CERTIFICATE OF DEPOSIT (CD) QUESTIONS AND ANSWERS
What are Certificates of Deposit (CDs)?
CDs, often also called time deposits, are a savings vehicle similar to a savings or money market account, but guaranteeing a fixed rate in return for a consumer’s commitment to keep the money deposited until a specified date (the maturity date). Only in rare circumstances, and with the payment of a penalty, can the money be withdrawn early, and then it is at the bank’s discretion.
What are advantages and disadvantages of certificates of deposit compared to a savings account?
Since the rate is fixed, you avoid the risk of falling savings rates. You take on the risk of rising rates. Rates are above savings rates to compensate you for the risk of rising rates and to provide you with a premium for agreeing to keep your money on deposit until maturity. You should consider the rates above carefully in comparison with the best savings rates that may be available to you. Depending on your view of the direction of rates and the trajectory at which you believe they will rise, you may be more inclined to stick with shorter maturities (1-year) or you may find that that the premium of any CDs over savings rates does not provide adequate compensation.
What are the top current CD rates?
The table above lists best CD rates currently offered for several different maturities (lengths). Rates on longer maturities are ordinarily higher as they provide greater compensation for the risk of rising rates and provide you with a greater premium of depositing your money for a longer time.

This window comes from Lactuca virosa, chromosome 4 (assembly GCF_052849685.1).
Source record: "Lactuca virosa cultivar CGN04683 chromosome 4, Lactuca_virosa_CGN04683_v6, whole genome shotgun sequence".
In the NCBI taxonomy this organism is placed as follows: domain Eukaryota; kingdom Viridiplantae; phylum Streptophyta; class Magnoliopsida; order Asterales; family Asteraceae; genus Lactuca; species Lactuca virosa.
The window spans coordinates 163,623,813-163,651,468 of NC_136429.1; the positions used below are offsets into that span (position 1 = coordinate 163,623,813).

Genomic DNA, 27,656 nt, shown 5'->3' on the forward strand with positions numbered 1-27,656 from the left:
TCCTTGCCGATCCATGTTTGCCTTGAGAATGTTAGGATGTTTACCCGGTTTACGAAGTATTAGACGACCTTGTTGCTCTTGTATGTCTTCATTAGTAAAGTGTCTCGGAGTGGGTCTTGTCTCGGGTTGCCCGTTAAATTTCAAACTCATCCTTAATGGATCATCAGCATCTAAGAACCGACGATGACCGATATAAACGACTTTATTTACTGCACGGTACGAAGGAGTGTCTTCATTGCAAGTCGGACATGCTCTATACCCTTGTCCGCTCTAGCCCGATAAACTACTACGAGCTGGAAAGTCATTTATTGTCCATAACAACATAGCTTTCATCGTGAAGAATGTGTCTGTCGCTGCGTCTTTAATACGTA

Are the funds in certificates of deposit insured?
CDs in FDIC-insured or NCUA-insured institutions are insured so long as you remain within relevant insurance limits, ordinarily to a maximum of $250,000 within an ownership category. If you hold a CD that is accruing interest during the course of CD, you may wish to consider depositing no more than such amount that will, when combined with any other accounts you have at the bank or credit union, exceed $250,000 at maturity.
What is a reasonable Early Withdrawal Fee?
An Early Withdrawal Fee (also called an Early Termination Fee) is the fee charged by a bank for early termination of a CD (termination before maturity). This fee is ordinarily expressed by the bank in terms of months of interest, rather than as a flat fee, and if the CD is cancelled before that period has passed may reduce principal. A reasonable fee for early withdrawal from a CD (early termination of a CD) is said to make the CD more liquid. Rates & Info believes that a reasonable early withdrawal fee for a CD of less than one year is 3 months’ interest and a reasonable early withdrawal fee for a CD of 18 months to 5 years is 6 months’ interest. In a rising interest rate environment or one where you require liquidity, you should avoid CDs with more onerous Early Withdrawal Fees. Under any circumstance, you may wish to also favor No Penalty CDs. You may wish to read this important article in a competing website which indicates that banks may retain the right not to allow early termination even with payment of this fee.
Should I invest in CDs?
Your own risk tolerance level and personal situation determines your allocation to cash versus risk assets. Cash can be apportioned between savings accounts and CDs. However, if you feel interest rates will rise quickly, you should keep all of your cash in high-interest savings accounts.
The graph above shows how the average rates for CD accounts have trended over the last several years.
The graph above shows the difference in rate between average 5-year CD rates and average 1-year CD rates.
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